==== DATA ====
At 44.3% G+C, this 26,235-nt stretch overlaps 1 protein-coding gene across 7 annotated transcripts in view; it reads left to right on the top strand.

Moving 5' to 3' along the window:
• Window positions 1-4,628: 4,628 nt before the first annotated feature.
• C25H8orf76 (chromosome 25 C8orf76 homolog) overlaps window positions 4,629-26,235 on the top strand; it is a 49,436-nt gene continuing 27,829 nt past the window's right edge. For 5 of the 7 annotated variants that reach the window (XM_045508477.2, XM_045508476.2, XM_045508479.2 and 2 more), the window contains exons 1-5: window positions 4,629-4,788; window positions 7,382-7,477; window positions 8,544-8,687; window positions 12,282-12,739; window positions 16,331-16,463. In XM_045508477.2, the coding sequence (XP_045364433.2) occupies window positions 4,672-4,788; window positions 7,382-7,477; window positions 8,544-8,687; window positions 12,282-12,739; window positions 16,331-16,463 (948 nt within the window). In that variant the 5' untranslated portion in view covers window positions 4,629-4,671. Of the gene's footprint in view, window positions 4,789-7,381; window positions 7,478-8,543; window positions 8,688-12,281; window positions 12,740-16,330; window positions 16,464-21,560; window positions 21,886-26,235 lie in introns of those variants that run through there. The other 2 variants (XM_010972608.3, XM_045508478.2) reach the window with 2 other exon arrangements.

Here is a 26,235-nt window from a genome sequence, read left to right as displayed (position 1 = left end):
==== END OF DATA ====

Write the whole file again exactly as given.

At 44.3% G+C, this 26,235-nt stretch overlaps 1 protein-coding gene across 7 annotated transcripts in view; it reads left to right on the top strand.

Moving 5' to 3' along the window:
• Window positions 1-4,628: 4,628 nt before the first annotated feature.
• C25H8orf76 (chromosome 25 C8orf76 homolog) overlaps window positions 4,629-26,235 on the top strand; it is a 49,436-nt gene continuing 27,829 nt past the window's right edge. For 5 of the 7 annotated variants that reach the window (XM_045508477.2, XM_045508476.2, XM_045508479.2 and 2 more), the window contains exons 1-5: window positions 4,629-4,788; window positions 7,382-7,477; window positions 8,544-8,687; window positions 12,282-12,739; window positions 16,331-16,463. In XM_045508477.2, the coding sequence (XP_045364433.2) occupies window positions 4,672-4,788; window positions 7,382-7,477; window positions 8,544-8,687; window positions 12,282-12,739; window positions 16,331-16,463 (948 nt within the window). In that variant the 5' untranslated portion in view covers window positions 4,629-4,671. Of the gene's footprint in view, window positions 4,789-7,381; window positions 7,478-8,543; window positions 8,688-12,281; window positions 12,740-16,330; window positions 16,464-21,560; window positions 21,886-26,235 lie in introns of those variants that run through there. The other 2 variants (XM_010972608.3, XM_045508478.2) reach the window with 2 other exon arrangements.

Here is a 26,235-nt window from a genome sequence, read left to right as displayed (position 1 = left end):